Tyrone’s new management duo tonight extended a hand of invitation to the stars of a memorable club championship to come and join them on an exciting journey.
Feargal Logan and Brian Dooher made it clear that they want to leave no stone unturned in their efforts to make the Red Hands the game’s number one force once again.
Dooher, who captained two All-Ireland winning teams, said he’s sure that a squad already brimming with talent can be improved.
“I can definitely say that the door is open to everybody. It’s an open door policy that we have here, and if anybody on the club scene is good enough (they will be considered)," he said.
“I think this year’s Tyrone Championship was a revelation. Everybody stood up and watched Tyrone football, so I’m sure there’s players out there, and hopefully we’ll be in a position to give those players an opportunity to wear a Tyrone jersey in upcoming years.”
The men who have succeeded treble All-Ireland winning manager Mickey Harte were unveiled at a press briefing at Garvaghey, and Logan paid tribute to the contribution of the man who spent the previous 18 years in the role.
“Mickey has been a brilliant servant of Tyrone football, and he was steadfast at his post,” he said.
“And I hope that Brian and myself can be as steadfast in manning the position now. Tyrone football is up there, we all know that.
“Every man that came into his backroom team, every supporter that pushed this thing up the hill to the summit, we have the highest of respect for everyone who put their shoulder to the wheels.
“What we know and are comforted by is that the clubs are at work, they’re coaching young lads, we have people working on the ground every day, so that’s the privileged position that we’re in, that we get them almost as a finished product.
“But it also brings with it a responsibility, and we don’t underestimate that responsibility.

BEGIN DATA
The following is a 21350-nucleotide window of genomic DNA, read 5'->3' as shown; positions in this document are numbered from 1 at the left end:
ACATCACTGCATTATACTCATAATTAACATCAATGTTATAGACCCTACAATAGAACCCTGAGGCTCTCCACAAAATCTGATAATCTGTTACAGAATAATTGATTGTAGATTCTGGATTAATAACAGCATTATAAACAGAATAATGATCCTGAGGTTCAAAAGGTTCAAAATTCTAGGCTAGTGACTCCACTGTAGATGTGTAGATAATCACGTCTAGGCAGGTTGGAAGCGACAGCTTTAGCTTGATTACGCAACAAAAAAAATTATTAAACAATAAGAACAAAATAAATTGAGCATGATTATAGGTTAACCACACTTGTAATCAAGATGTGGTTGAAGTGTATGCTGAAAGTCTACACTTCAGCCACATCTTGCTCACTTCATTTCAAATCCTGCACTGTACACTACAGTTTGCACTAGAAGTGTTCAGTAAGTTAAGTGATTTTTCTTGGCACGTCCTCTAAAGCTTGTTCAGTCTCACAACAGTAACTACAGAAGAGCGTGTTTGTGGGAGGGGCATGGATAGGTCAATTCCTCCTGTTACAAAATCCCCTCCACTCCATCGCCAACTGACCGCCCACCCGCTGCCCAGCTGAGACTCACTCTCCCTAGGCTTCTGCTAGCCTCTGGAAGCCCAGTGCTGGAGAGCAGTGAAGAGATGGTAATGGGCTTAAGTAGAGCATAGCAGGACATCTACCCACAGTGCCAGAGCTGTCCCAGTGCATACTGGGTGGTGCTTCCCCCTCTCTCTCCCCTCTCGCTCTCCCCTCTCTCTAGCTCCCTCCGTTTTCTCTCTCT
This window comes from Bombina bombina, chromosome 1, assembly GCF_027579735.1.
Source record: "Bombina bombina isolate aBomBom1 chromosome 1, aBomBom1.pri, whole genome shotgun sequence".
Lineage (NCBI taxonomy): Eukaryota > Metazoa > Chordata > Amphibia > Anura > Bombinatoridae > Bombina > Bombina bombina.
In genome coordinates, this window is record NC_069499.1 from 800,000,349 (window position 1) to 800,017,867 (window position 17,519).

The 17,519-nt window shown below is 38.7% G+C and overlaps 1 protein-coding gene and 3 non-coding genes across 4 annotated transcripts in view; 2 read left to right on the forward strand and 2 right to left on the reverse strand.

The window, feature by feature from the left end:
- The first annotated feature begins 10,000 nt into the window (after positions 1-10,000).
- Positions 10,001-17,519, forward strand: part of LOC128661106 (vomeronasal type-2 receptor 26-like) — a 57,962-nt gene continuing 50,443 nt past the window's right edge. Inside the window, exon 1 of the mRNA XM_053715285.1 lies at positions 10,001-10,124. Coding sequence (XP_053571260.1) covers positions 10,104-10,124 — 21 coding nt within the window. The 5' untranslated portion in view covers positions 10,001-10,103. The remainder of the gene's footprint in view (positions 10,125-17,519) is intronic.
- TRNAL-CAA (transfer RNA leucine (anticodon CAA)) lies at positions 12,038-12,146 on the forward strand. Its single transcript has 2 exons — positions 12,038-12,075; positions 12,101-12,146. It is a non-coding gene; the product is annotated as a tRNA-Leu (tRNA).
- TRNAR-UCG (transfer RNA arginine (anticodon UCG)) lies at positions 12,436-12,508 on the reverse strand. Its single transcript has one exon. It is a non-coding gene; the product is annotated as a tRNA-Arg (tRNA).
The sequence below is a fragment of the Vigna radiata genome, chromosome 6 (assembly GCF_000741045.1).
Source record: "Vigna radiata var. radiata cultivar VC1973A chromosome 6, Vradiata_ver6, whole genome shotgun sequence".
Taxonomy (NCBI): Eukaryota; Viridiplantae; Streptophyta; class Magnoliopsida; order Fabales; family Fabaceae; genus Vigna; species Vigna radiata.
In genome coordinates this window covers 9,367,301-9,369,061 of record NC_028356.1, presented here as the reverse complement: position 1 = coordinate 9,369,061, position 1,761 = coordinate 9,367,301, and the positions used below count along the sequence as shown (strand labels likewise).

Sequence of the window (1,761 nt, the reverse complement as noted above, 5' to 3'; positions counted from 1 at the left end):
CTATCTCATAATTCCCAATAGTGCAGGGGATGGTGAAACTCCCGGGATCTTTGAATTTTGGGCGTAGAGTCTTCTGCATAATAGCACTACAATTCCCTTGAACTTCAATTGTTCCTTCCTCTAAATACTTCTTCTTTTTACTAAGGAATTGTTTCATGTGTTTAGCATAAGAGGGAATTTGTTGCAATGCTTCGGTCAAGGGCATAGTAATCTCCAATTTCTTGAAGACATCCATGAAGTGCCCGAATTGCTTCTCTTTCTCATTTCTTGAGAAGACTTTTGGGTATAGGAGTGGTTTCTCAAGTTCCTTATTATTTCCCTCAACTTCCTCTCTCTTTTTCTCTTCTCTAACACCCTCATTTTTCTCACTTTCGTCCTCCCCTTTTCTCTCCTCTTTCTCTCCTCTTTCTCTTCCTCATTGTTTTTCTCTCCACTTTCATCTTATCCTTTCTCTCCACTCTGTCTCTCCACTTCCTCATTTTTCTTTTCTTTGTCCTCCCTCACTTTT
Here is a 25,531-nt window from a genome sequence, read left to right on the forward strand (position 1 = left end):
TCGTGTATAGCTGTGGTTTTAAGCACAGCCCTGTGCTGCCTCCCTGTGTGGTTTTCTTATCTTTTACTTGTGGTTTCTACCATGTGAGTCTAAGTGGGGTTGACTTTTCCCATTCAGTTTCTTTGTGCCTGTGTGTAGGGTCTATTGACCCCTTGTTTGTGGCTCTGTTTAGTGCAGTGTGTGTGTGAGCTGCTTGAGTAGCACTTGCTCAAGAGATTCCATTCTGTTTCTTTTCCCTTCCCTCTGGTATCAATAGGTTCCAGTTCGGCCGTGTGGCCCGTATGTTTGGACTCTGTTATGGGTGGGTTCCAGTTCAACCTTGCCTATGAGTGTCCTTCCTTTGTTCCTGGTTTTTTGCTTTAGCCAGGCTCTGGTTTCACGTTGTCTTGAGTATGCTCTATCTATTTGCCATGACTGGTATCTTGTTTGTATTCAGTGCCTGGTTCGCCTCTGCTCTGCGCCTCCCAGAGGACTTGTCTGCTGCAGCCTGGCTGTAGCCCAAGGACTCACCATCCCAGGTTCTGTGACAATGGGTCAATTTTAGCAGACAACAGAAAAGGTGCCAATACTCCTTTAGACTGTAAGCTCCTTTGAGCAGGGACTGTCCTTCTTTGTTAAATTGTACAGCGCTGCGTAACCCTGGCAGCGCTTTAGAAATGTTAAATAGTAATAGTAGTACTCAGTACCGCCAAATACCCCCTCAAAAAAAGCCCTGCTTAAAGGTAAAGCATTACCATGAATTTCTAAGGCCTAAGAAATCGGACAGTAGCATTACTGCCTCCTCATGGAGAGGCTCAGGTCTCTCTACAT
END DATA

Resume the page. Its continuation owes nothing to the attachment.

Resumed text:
“But every player, every supporter involved with Mickey over a long number of years, and every club person, who has put their shoulder to this Tyrone wheel, all we are asking is that everybody puts their shoulder to it again.
“That helps push us on and we all get where we want to be.”
Logan managed the Tyrone U21 team that won the All-Ireland title in 2015, with Dooher as part of his backroom team, and it was no accident that the pair have reunited to further pursue their management ambitions.
“When you play together, you rise and fall together, so when you manage together, why wouldn’t you rise and fall together.
“Ultimately, even around clubs at the minute, is a collective. In Stewartstown Harps, we put in a wee collective bunch last year to try and go at it together.
“I ended up getting a text one day to tell me I was the banisteoir.
“Once you’re in the group, it goes from top to bottom, and there’s limited if any hierarchy, so I don’t see it as any issue once we get going.
“It’s exciting for us. Hopefully it brings excitement in our clubs and a wee bit of pride.
“But really, as we all know, you really just want to get on the pitch and get at it, but we might want to study a few regulations before all that kicks in, but we hope to move on quickly and soon.”
They have All-Ireland winners Collie Holmes and Joe McMahon in the mix as well, along with the returning strength and conditioning coach Peter Donnelly, who returns to the set-up after a year with Monaghan.
“Nowadays it’s a fairly big job, inter-county management, and there’s a lot of different pieces of the jigsaw need fitted together,” said Dooher.
And he admitted that past Tyrone successes have created an air of expectation and placed pressures on the new regime.
“There is pressure, and it is a challenge, but it’s an opportunity as well.
“I think whenever we were playing, what Mickey did for us, he gave us the opportunity and the platform to be the best that we could be.
“That worked out in those three years, 2003, ’05 and ‘8, and that was because of the structures and everything else that Mickey and the county board put in place.
“And now that’s up to us to put the structures in place again so that our players can develop to their full potential.
“Who knows what’s out there in front of us, but that’s all we can do, do the best we can, and see where that takes us.
“There is pressure on, there are expectations, but it’s a challenge, it’s an opportunity.”